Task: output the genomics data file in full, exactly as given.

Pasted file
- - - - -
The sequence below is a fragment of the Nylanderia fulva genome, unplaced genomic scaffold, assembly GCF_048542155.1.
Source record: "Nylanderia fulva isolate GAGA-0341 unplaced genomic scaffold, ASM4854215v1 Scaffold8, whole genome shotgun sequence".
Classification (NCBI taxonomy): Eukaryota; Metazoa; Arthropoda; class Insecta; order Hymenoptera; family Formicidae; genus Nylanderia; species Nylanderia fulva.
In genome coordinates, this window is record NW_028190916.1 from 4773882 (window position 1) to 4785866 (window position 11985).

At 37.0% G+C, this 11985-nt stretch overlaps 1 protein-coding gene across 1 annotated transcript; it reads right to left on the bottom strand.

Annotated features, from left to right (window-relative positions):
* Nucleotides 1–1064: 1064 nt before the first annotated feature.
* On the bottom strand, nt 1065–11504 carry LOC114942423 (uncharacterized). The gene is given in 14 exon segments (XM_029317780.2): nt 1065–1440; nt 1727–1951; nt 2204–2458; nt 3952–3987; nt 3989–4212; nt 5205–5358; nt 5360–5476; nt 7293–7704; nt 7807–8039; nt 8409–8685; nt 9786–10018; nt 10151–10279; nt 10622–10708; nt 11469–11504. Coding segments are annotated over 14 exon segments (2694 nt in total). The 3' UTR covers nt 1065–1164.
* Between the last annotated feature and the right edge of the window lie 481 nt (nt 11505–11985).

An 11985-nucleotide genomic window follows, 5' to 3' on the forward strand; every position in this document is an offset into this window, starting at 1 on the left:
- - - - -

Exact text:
The sequence below is a fragment of the Nylanderia fulva genome, unplaced genomic scaffold, assembly GCF_048542155.1.
Source record: "Nylanderia fulva isolate GAGA-0341 unplaced genomic scaffold, ASM4854215v1 Scaffold8, whole genome shotgun sequence".
Classification (NCBI taxonomy): Eukaryota; Metazoa; Arthropoda; class Insecta; order Hymenoptera; family Formicidae; genus Nylanderia; species Nylanderia fulva.
In genome coordinates, this window is record NW_028190916.1 from 4773882 (window position 1) to 4785866 (window position 11985).

At 37.0% G+C, this 11985-nt stretch overlaps 1 protein-coding gene across 1 annotated transcript; it reads right to left on the bottom strand.

Annotated features, from left to right (window-relative positions):
* Nucleotides 1–1064: 1064 nt before the first annotated feature.
* On the bottom strand, nt 1065–11504 carry LOC114942423 (uncharacterized). The gene is given in 14 exon segments (XM_029317780.2): nt 1065–1440; nt 1727–1951; nt 2204–2458; nt 3952–3987; nt 3989–4212; nt 5205–5358; nt 5360–5476; nt 7293–7704; nt 7807–8039; nt 8409–8685; nt 9786–10018; nt 10151–10279; nt 10622–10708; nt 11469–11504. Coding segments are annotated over 14 exon segments (2694 nt in total). The 3' UTR covers nt 1065–1164.
* Between the last annotated feature and the right edge of the window lie 481 nt (nt 11505–11985).

An 11985-nucleotide genomic window follows, 5' to 3' on the forward strand; every position in this document is an offset into this window, starting at 1 on the left: